Yes! You see a similar sort of thing in India. It’s not to the same degree because the corruption isn’t as rampant, but there is definitely at times a feeling of helplessness. I even went to a conference of students whose topic was the implications of corruption and how to fix it. They were less than enthusiastic about the possibility of rooting out corruption and weren’t really into trying to come up with creative ways to do it because they felt that it was endemic to their system. See? When things are corrupt, even changing the state of corruption is a discouraging prospect!
    However, I think that many health outcomes are less politically linked than corruption. I do NOT mean to suggest that health and politics are separate. However, I do not think that the link is the strongest.  And I have doubts about how much political difficulty translates to personal lessons about life in general. Personally, I am deeply disillusioned with politics in America but my disillusionment doesn’t spread to the rest of my life. While my own life is certainly not stamped with corruption that makes it difficult to get ANYthing done and I cannot comment on the strength of this particular life lesson, I just wanted to cast a little doubt on the possibility that this is the only/major contributor of a reluctance to change. What else could have been going on there in Nigeria to make change difficult? What about the program that was trying to elicit change? Was it totally properly targeted? Etc…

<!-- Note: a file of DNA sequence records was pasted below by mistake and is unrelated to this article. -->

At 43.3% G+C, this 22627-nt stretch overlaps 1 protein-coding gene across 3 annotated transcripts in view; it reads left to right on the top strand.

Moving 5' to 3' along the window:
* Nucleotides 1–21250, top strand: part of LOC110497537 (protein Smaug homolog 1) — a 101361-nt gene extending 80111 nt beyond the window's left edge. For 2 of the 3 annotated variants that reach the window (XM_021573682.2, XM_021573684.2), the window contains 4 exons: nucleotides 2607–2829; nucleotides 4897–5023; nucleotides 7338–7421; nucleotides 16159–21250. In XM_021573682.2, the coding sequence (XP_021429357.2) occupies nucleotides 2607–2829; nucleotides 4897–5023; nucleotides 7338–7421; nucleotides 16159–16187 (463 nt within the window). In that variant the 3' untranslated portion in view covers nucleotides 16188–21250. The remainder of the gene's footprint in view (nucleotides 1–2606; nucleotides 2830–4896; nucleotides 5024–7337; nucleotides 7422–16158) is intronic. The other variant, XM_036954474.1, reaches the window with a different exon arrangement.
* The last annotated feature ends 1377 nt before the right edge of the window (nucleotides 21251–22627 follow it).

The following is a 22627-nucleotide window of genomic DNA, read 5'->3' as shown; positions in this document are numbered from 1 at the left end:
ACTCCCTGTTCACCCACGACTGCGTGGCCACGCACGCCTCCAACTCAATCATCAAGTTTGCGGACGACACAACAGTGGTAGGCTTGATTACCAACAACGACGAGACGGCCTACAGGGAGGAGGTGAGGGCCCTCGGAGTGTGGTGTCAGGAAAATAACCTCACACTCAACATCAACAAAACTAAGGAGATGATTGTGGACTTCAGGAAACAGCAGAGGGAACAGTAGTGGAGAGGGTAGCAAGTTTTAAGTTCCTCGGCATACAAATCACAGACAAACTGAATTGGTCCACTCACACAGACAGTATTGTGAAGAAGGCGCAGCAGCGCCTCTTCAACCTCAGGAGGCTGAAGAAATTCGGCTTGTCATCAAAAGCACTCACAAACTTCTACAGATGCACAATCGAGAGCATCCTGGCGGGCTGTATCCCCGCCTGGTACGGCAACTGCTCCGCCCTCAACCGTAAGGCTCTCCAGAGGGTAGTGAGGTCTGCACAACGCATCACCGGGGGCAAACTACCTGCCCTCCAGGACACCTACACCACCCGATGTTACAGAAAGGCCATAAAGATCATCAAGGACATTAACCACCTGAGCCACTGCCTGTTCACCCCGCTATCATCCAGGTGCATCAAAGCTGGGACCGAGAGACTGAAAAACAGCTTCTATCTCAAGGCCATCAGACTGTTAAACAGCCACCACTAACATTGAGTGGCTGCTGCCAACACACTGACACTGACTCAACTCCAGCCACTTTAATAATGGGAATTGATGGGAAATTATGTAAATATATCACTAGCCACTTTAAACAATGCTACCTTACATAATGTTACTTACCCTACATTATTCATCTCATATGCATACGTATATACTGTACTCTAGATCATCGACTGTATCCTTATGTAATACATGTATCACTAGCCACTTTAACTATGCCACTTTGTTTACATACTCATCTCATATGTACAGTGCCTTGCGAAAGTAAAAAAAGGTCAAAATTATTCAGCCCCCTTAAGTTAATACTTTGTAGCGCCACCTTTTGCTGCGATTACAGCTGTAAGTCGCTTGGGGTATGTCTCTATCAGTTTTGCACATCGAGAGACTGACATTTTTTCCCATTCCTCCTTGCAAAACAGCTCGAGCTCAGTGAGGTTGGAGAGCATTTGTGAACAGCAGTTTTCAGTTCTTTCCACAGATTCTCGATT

5. misarita said,

    Oy. Everything was going on in Nigeria to make change difficult. I think that is why I link corruption and an unwillingness to try and change. I’m not really thinking about the health outcomes, so much as the people that I met every day and how they talked about the world around them. I think of Pavlov’s dogs–and how conditioned humans can become. And it seems to me, that if you live under a system where your honest effort quite often comes to jack, you start to be conditioned to believe that honest effort is not a worthwhile use of your time. And you just might be right, under the system where you live.

    Perhaps we aren’t as affected personally because we live in a country where things function. I mean, countries with as much corruption as Nigeria are massively broken.

    I’ll think more on it.